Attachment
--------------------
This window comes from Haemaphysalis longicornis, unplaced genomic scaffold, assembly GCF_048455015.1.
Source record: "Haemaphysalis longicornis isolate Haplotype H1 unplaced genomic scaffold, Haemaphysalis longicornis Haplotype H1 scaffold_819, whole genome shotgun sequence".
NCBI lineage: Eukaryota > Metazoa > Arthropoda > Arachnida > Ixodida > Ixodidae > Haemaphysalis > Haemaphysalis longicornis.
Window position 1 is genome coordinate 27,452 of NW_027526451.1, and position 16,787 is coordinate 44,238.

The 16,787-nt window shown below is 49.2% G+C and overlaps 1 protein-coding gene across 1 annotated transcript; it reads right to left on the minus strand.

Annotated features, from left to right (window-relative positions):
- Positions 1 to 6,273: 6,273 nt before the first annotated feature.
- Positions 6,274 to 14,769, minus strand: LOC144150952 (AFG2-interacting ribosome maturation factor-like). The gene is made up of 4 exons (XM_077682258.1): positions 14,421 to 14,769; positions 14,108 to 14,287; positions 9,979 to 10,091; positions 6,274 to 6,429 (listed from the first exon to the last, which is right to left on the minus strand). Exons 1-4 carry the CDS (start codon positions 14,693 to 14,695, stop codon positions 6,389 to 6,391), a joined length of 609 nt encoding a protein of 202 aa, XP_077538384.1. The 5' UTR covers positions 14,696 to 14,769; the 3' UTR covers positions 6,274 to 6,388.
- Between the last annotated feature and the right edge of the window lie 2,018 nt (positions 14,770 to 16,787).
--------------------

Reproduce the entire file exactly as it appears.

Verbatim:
This window comes from Haemaphysalis longicornis, unplaced genomic scaffold, assembly GCF_048455015.1.
Source record: "Haemaphysalis longicornis isolate Haplotype H1 unplaced genomic scaffold, Haemaphysalis longicornis Haplotype H1 scaffold_819, whole genome shotgun sequence".
NCBI lineage: Eukaryota > Metazoa > Arthropoda > Arachnida > Ixodida > Ixodidae > Haemaphysalis > Haemaphysalis longicornis.
Window position 1 is genome coordinate 27,452 of NW_027526451.1, and position 16,787 is coordinate 44,238.

The 16,787-nt window shown below is 49.2% G+C and overlaps 1 protein-coding gene across 1 annotated transcript; it reads right to left on the minus strand.

Annotated features, from left to right (window-relative positions):
- Positions 1 to 6,273: 6,273 nt before the first annotated feature.
- Positions 6,274 to 14,769, minus strand: LOC144150952 (AFG2-interacting ribosome maturation factor-like). The gene is made up of 4 exons (XM_077682258.1): positions 14,421 to 14,769; positions 14,108 to 14,287; positions 9,979 to 10,091; positions 6,274 to 6,429 (listed from the first exon to the last, which is right to left on the minus strand). Exons 1-4 carry the CDS (start codon positions 14,693 to 14,695, stop codon positions 6,389 to 6,391), a joined length of 609 nt encoding a protein of 202 aa, XP_077538384.1. The 5' UTR covers positions 14,696 to 14,769; the 3' UTR covers positions 6,274 to 6,388.
- Between the last annotated feature and the right edge of the window lie 2,018 nt (positions 14,770 to 16,787).